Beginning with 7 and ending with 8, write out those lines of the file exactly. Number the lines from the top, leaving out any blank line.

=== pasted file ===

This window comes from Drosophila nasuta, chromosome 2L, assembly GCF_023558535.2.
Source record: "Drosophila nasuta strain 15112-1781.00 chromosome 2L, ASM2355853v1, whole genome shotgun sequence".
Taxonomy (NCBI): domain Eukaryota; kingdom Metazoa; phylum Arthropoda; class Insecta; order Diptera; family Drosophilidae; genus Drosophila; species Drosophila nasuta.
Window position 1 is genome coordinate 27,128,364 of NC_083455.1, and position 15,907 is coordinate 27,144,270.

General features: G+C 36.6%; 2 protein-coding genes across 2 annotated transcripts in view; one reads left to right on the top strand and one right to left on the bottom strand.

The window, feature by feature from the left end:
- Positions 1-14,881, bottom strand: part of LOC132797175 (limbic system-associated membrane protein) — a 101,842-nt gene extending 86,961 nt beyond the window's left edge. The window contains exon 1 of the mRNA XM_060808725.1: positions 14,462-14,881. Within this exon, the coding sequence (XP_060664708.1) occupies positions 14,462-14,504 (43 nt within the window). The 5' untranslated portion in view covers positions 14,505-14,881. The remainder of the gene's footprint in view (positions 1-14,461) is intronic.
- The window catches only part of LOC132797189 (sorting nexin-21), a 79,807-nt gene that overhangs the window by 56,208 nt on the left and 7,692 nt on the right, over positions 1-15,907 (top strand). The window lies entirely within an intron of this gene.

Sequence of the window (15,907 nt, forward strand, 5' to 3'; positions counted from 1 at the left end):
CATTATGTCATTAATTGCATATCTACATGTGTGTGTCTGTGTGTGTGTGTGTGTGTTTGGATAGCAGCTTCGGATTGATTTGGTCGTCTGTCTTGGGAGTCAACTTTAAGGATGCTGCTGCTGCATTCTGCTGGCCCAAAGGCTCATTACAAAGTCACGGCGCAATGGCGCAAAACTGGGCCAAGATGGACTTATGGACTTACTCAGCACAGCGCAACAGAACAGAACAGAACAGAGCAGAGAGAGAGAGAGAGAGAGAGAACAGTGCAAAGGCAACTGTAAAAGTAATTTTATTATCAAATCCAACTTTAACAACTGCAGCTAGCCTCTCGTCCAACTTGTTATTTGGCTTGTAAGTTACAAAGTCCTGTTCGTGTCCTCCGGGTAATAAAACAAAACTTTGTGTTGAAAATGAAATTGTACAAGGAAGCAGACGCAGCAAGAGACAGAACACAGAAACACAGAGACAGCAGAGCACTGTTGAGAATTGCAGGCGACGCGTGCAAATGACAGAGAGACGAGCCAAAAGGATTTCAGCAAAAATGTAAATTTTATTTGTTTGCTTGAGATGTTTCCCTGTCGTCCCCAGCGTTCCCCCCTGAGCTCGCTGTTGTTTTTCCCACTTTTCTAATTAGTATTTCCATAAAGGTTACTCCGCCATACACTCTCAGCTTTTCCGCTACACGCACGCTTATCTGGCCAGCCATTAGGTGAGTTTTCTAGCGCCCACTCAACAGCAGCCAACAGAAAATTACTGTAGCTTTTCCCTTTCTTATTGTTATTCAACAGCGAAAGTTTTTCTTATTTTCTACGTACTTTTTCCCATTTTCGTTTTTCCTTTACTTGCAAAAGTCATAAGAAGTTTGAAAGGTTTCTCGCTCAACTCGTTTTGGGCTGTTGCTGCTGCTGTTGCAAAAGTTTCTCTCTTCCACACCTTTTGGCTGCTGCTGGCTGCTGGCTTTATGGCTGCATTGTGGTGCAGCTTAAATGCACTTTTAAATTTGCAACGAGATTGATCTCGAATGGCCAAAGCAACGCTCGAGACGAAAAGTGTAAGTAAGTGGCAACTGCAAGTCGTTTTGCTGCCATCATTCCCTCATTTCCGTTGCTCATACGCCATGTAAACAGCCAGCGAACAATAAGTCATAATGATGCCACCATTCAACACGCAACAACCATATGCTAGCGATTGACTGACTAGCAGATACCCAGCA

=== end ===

- Positions 1-14,881, bottom strand: part of LOC132797175 (limbic system-associated membrane protein) — a 101,842-nt gene extending 86,961 nt beyond the window's left edge. The window contains exon 1 of the mRNA XM_060808725.1: positions 14,462-14,881. Within this exon, the coding sequence (XP_060664708.1) occupies positions 14,462-14,504 (43 nt within the window). The 5' untranslated portion in view covers positions 14,505-14,881. The remainder of the gene's footprint in view (positions 1-14,461) is intronic.
- The window catches only part of LOC132797189 (sorting nexin-21), a 79,807-nt gene that overhangs the window by 56,208 nt on the left and 7,692 nt on the right, over positions 1-15,907 (top strand). The window lies entirely within an intron of this gene.